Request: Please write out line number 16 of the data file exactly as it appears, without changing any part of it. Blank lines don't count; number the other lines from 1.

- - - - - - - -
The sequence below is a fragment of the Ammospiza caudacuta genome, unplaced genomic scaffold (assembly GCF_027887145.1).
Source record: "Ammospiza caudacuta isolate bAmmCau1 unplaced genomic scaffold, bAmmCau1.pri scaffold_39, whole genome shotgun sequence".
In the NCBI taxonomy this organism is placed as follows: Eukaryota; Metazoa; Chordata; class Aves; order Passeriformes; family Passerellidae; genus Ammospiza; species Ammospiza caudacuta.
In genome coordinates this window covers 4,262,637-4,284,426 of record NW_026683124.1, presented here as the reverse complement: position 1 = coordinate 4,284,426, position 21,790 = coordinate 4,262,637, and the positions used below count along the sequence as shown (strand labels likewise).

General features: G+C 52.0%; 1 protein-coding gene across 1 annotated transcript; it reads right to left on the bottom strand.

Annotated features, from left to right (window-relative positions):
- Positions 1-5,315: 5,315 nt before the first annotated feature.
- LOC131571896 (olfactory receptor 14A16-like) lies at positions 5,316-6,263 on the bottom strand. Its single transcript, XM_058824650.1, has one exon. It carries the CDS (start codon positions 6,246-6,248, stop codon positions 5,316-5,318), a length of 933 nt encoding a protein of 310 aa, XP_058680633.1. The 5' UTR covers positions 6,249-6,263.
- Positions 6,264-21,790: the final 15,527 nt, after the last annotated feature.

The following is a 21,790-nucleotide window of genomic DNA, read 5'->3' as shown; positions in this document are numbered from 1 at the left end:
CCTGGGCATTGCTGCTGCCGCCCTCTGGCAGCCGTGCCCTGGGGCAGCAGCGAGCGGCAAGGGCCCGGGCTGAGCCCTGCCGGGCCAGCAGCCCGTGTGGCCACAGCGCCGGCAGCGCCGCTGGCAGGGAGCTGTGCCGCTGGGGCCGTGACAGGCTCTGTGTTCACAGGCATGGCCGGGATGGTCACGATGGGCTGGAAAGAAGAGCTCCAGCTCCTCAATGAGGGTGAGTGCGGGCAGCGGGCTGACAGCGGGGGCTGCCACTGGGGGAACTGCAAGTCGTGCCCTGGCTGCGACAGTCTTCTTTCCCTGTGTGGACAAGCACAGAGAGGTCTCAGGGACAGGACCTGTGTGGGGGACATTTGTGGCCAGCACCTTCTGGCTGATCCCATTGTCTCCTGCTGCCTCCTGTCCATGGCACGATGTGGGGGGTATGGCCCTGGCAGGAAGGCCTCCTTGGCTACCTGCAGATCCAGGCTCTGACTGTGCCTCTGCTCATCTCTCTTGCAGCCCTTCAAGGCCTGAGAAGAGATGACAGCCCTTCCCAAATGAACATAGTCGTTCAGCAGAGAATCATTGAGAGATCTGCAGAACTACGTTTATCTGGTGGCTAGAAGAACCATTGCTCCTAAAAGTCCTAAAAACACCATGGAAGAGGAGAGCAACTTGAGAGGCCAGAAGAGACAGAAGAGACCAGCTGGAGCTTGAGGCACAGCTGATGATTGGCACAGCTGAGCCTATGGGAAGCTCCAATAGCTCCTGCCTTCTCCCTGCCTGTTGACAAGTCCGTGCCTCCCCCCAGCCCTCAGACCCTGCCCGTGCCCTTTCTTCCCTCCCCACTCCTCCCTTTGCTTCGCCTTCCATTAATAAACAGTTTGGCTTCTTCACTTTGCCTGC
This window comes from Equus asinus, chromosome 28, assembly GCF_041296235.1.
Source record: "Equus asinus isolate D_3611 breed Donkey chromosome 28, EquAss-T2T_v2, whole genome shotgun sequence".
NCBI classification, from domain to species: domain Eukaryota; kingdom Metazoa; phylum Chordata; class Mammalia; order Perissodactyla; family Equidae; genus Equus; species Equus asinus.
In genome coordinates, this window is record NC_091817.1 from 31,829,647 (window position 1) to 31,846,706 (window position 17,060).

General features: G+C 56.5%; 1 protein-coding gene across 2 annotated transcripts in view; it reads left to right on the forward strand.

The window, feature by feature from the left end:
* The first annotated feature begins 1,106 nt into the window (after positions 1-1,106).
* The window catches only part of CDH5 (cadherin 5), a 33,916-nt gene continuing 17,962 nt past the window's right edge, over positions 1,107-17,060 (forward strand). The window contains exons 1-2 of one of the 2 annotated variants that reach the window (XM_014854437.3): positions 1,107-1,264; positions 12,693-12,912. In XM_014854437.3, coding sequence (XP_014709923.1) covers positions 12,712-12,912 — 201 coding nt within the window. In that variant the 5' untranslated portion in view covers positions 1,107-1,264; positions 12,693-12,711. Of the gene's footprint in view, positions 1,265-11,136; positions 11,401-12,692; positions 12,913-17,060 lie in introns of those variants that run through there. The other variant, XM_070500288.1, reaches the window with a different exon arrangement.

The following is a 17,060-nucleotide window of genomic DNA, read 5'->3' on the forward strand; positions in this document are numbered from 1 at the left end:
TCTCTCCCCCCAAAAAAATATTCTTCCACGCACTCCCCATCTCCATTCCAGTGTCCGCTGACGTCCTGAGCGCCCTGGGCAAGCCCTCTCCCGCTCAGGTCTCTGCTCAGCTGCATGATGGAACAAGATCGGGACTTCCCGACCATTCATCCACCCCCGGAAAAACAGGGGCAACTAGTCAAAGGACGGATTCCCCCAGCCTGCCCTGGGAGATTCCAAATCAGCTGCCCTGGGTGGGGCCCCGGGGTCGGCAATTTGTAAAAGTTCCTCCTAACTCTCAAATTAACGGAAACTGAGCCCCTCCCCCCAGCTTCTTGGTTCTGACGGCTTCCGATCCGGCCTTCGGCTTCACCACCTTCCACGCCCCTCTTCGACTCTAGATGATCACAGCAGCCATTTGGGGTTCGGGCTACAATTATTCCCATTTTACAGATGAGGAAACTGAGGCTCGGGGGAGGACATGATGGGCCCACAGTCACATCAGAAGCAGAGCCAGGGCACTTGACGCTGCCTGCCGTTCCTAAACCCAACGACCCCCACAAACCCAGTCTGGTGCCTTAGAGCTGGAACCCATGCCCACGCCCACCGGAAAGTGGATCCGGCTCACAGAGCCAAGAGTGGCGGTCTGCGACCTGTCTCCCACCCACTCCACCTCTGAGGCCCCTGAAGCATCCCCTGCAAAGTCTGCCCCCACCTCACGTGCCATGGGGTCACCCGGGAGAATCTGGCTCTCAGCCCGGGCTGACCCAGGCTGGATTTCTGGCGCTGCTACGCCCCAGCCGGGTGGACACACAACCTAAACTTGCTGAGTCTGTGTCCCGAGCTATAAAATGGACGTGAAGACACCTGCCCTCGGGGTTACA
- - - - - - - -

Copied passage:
General features: G+C 56.5%; 1 protein-coding gene across 2 annotated transcripts in view; it reads left to right on the forward strand.